Filings offer new insight into Kealoha’s alleged misconduct at prosecutor’s office

Former deputy city Prosecutor Katherine Kealoha walks into the federal courthouse with her...
Former deputy city Prosecutor Katherine Kealoha walks into the federal courthouse with her husband, Louis, Honolulu's former police chief. (Image: Hawaii News Now)
Updated: Feb. 13, 2019 at 4:26 PM HST
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HONOLULU (HawaiiNewsNow) - A court hearing is scheduled Thursday for efforts to impeach embattled city Prosecutor Keith Kaneshiro.

In court filings Wednesday, federal prosecutors offered new details into the investigation into Katherine Kealoha’s alleged misconduct as a deputy city prosecutor ― along with the role that city Prosecutor Keith Kaneshiro allegedly played.

In the document, prosecutors alleged that Kealoha lied to a judge to fix a speeding ticket received by her electrician ― and then fabricated a grand jury investigation to justify fixing the ticket.

As Hawaii News Now first reported, Kaneshiro and other top deputies were also leading that grand jury.

The revelations, which came on the same day that Kealoha pleaded not guilty along with her brother in 54-count indictment that accuses them in a large drug conspiracy, are increasing pressure on Kaneshiro to put himself on leave.

“The real point of this is this has put chaos, essentially, at the helm,” said former city Prosecutor Peter Carlisle. “Because every time you turn around, you get some new revelation about some absolutely despicable conduct.”

Ken Lawson, of the University of Hawaii Richardson School of Law, said he’s certain more charges will come.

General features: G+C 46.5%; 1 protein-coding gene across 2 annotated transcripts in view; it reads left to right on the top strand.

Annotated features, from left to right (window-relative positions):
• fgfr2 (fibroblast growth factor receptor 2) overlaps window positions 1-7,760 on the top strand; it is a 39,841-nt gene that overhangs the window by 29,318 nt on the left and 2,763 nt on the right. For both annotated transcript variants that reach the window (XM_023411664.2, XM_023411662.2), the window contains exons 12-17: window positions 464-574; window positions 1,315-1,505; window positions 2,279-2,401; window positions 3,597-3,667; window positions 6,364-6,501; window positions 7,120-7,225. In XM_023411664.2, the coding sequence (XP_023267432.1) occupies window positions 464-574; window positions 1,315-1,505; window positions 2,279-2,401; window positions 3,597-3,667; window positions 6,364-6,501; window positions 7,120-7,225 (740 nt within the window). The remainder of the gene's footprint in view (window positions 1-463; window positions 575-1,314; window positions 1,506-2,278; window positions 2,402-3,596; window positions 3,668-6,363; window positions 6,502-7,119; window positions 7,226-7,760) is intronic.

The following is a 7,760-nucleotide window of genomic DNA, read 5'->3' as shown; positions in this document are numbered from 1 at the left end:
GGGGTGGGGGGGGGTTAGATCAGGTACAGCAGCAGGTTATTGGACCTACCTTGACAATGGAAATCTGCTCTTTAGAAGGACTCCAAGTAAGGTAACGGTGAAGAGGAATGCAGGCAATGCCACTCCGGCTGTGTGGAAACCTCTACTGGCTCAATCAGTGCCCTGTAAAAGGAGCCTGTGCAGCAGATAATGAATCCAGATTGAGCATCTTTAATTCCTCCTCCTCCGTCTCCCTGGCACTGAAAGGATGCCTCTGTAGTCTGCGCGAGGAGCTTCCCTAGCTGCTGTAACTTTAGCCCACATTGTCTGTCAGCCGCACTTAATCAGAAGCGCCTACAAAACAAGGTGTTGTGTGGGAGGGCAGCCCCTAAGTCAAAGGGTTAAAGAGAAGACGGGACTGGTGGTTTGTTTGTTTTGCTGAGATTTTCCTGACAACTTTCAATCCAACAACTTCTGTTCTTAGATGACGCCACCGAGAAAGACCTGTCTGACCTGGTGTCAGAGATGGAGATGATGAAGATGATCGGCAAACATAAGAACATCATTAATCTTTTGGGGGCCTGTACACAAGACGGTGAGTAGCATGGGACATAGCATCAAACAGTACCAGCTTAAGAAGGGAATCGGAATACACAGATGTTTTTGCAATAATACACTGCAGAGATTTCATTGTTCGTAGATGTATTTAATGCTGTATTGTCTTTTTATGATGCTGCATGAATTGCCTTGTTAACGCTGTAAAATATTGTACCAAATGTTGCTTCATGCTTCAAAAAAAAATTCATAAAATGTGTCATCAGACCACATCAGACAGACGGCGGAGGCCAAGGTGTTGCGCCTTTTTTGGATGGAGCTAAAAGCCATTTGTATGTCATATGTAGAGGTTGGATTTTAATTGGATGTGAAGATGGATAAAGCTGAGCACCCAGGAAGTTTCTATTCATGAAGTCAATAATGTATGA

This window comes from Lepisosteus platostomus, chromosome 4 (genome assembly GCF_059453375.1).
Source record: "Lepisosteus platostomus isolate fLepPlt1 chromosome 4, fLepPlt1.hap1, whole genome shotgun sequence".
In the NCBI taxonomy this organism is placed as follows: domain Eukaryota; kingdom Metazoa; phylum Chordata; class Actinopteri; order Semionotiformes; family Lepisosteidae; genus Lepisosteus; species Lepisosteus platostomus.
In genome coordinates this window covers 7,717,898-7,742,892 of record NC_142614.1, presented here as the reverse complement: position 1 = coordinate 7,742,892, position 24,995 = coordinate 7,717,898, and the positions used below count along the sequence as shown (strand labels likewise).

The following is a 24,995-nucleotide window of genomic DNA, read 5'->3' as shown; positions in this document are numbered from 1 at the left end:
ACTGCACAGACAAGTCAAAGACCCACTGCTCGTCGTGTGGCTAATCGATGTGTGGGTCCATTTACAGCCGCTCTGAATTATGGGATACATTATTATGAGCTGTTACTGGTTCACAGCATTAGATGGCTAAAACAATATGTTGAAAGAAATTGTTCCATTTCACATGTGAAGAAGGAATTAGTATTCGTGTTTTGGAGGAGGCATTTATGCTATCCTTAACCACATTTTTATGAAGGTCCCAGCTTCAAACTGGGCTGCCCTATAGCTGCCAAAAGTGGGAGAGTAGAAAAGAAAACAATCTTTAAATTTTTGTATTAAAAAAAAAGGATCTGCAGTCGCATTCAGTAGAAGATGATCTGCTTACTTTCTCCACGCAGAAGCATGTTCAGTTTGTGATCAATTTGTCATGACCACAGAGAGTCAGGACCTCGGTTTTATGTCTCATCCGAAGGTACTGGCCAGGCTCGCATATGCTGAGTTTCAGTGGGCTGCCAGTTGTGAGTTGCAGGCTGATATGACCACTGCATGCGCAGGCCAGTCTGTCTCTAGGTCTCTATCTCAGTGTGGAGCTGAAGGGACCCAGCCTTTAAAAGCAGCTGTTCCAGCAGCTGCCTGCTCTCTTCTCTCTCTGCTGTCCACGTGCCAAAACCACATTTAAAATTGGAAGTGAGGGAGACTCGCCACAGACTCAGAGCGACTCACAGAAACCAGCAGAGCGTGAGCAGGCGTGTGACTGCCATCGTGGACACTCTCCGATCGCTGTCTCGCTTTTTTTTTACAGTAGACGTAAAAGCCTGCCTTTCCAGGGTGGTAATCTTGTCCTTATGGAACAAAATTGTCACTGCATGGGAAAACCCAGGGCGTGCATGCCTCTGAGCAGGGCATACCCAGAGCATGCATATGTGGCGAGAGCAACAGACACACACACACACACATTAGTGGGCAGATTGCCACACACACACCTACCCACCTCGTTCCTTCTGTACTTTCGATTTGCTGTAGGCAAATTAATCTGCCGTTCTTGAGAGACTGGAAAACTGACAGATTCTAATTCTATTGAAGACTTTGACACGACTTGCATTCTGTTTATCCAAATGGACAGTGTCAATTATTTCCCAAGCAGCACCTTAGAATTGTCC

“When you have access to evidence, you can threaten witnesses, you can destroy documents," he said.

Kaneshiro’s attorney, Bill McCorriston, says there is no evidence that Kaneshiro has done anything wrong or that his office is dysfunctional. And Kaneshiro has so far declined to step aside.

That’s prompted state Attorney General Clare Connors to turn to the Supreme Court to seek Kaneshiro’s “immediate suspension.” Connors said earlier this week that Kaneshiro’s refusal to put himself on leave is putting cases at risk.

“We believe it will cause serious harm if this conflict is allowed to continue," she said. "We believe it harms the public and we believe it harms the employees who are working in the department (of the prosecuting attorney).”

Meanwhile, the new court filing from prosecutors also offers new insight into how Kealoha allegedly kept up her complicated schemes while serving in the city Prosecutor’s Office ― and the lengths she would go to.

Authorities allege, for example, that she frequently slipped into other prosecutors offices to send fake emails from their computers to misdirect investigations.

They also say judicial disciplinary authorities in 2011 rejected a report that she was mishandling relatives’ trust accounts, and that she used the alias Allison Lee Wong years ago to send fabricated testimony to legislators supporting her nomination to a state office.

Kealoha Court Filing by on Scribd

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